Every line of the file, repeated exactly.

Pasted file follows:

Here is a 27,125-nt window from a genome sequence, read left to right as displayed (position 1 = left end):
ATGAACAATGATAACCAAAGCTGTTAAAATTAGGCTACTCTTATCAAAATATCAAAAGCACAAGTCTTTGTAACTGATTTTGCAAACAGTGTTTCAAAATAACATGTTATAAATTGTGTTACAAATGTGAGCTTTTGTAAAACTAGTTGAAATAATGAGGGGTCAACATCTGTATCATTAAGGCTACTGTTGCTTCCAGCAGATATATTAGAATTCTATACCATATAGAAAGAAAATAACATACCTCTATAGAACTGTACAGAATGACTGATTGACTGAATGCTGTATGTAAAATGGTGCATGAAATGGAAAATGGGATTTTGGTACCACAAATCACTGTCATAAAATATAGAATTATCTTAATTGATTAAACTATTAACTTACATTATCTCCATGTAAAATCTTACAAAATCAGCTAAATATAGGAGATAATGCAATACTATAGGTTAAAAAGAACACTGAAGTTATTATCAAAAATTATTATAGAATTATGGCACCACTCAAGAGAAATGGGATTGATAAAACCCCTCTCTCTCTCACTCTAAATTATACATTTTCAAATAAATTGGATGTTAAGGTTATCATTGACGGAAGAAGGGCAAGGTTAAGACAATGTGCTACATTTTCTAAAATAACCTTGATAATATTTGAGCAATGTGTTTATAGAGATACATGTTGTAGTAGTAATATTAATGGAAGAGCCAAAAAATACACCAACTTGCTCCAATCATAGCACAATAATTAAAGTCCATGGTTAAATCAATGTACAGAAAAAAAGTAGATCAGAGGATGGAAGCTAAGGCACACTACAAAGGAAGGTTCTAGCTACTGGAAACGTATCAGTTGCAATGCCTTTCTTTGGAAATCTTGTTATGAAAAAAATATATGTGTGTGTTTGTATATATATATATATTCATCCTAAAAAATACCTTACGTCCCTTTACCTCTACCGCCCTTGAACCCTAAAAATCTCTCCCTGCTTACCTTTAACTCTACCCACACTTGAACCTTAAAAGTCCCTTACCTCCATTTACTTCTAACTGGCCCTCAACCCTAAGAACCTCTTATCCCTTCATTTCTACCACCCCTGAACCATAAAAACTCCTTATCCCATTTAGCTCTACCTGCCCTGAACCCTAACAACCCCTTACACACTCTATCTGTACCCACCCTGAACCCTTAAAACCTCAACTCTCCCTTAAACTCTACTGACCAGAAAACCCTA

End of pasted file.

Here is a 27,125-nt window from a genome sequence, read left to right as displayed (position 1 = left end):
ATGAACAATGATAACCAAAGCTGTTAAAATTAGGCTACTCTTATCAAAATATCAAAAGCACAAGTCTTTGTAACTGATTTTGCAAACAGTGTTTCAAAATAACATGTTATAAATTGTGTTACAAATGTGAGCTTTTGTAAAACTAGTTGAAATAATGAGGGGTCAACATCTGTATCATTAAGGCTACTGTTGCTTCCAGCAGATATATTAGAATTCTATACCATATAGAAAGAAAATAACATACCTCTATAGAACTGTACAGAATGACTGATTGACTGAATGCTGTATGTAAAATGGTGCATGAAATGGAAAATGGGATTTTGGTACCACAAATCACTGTCATAAAATATAGAATTATCTTAATTGATTAAACTATTAACTTACATTATCTCCATGTAAAATCTTACAAAATCAGCTAAATATAGGAGATAATGCAATACTATAGGTTAAAAAGAACACTGAAGTTATTATCAAAAATTATTATAGAATTATGGCACCACTCAAGAGAAATGGGATTGATAAAACCCCTCTCTCTCTCACTCTAAATTATACATTTTCAAATAAATTGGATGTTAAGGTTATCATTGACGGAAGAAGGGCAAGGTTAAGACAATGTGCTACATTTTCTAAAATAACCTTGATAATATTTGAGCAATGTGTTTATAGAGATACATGTTGTAGTAGTAATATTAATGGAAGAGCCAAAAAATACACCAACTTGCTCCAATCATAGCACAATAATTAAAGTCCATGGTTAAATCAATGTACAGAAAAAAAGTAGATCAGAGGATGGAAGCTAAGGCACACTACAAAGGAAGGTTCTAGCTACTGGAAACGTATCAGTTGCAATGCCTTTCTTTGGAAATCTTGTTATGAAAAAAATATATGTGTGTGTTTGTATATATATATATATTCATCCTAAAAAATACCTTACGTCCCTTTACCTCTACCGCCCTTGAACCCTAAAAATCTCTCCCTGCTTACCTTTAACTCTACCCACACTTGAACCTTAAAAGTCCCTTACCTCCATTTACTTCTAACTGGCCCTCAACCCTAAGAACCTCTTATCCCTTCATTTCTACCACCCCTGAACCATAAAAACTCCTTATCCCATTTAGCTCTACCTGCCCTGAACCCTAACAACCCCTTACACACTCTATCTGTACCCACCCTGAACCCTTAAAACCTCAACTCTCCCTTAAACTCTACTGACCAGAAAACCCTA